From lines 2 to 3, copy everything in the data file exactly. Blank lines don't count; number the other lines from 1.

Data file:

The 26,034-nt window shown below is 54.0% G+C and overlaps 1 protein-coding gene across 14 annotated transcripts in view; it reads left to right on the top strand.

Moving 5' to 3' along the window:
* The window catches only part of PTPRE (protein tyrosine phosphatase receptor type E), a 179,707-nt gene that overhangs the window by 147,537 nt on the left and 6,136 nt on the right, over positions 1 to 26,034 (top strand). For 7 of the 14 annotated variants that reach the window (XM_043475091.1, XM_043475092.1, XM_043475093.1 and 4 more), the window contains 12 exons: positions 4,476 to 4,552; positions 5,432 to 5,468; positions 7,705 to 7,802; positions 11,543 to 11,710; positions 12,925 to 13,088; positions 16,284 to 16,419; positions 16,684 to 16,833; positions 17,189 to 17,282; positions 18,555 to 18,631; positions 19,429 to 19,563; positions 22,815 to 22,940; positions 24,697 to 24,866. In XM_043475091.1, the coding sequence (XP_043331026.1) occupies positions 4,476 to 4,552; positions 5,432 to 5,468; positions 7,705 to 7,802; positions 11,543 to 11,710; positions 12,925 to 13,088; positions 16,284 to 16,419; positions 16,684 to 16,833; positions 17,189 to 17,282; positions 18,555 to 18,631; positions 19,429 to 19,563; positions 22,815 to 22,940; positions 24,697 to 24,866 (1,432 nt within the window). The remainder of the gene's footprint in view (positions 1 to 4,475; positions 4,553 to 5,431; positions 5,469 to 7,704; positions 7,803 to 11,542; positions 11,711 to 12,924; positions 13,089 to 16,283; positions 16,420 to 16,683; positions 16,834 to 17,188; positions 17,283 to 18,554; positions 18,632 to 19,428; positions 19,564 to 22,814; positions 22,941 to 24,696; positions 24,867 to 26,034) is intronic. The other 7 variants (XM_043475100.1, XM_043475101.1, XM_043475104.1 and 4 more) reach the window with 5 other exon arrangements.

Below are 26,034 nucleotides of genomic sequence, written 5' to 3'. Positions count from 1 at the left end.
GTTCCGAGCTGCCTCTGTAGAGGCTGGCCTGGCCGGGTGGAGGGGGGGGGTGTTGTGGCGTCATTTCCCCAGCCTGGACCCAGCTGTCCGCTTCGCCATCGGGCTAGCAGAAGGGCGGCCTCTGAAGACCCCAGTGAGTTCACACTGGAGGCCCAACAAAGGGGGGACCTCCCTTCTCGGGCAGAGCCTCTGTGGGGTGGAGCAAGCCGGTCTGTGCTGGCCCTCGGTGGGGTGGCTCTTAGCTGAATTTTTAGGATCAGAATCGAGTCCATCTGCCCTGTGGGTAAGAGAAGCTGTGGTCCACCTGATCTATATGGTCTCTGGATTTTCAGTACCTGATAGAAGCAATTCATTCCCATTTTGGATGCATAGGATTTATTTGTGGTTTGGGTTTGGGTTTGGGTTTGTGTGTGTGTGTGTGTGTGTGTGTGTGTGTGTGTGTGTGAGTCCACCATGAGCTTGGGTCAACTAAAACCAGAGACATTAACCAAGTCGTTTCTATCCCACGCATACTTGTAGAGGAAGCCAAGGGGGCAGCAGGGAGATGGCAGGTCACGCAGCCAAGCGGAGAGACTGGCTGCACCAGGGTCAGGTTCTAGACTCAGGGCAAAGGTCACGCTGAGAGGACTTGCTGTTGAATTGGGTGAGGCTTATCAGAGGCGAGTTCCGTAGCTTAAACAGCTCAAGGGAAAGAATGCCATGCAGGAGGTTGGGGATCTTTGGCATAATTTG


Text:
Moving 5' to 3' along the window:
* The window catches only part of PTPRE (protein tyrosine phosphatase receptor type E), a 179,707-nt gene that overhangs the window by 147,537 nt on the left and 6,136 nt on the right, over positions 1 to 26,034 (top strand). For 7 of the 14 annotated variants that reach the window (XM_043475091.1, XM_043475092.1, XM_043475093.1 and 4 more), the window contains 12 exons: positions 4,476 to 4,552; positions 5,432 to 5,468; positions 7,705 to 7,802; positions 11,543 to 11,710; positions 12,925 to 13,088; positions 16,284 to 16,419; positions 16,684 to 16,833; positions 17,189 to 17,282; positions 18,555 to 18,631; positions 19,429 to 19,563; positions 22,815 to 22,940; positions 24,697 to 24,866. In XM_043475091.1, the coding sequence (XP_043331026.1) occupies positions 4,476 to 4,552; positions 5,432 to 5,468; positions 7,705 to 7,802; positions 11,543 to 11,710; positions 12,925 to 13,088; positions 16,284 to 16,419; positions 16,684 to 16,833; positions 17,189 to 17,282; positions 18,555 to 18,631; positions 19,429 to 19,563; positions 22,815 to 22,940; positions 24,697 to 24,866 (1,432 nt within the window). The remainder of the gene's footprint in view (positions 1 to 4,475; positions 4,553 to 5,431; positions 5,469 to 7,704; positions 7,803 to 11,542; positions 11,711 to 12,924; positions 13,089 to 16,283; positions 16,420 to 16,683; positions 16,834 to 17,188; positions 17,283 to 18,554; positions 18,632 to 19,428; positions 19,564 to 22,814; positions 22,941 to 24,696; positions 24,867 to 26,034) is intronic. The other 7 variants (XM_043475100.1, XM_043475101.1, XM_043475104.1 and 4 more) reach the window with 5 other exon arrangements.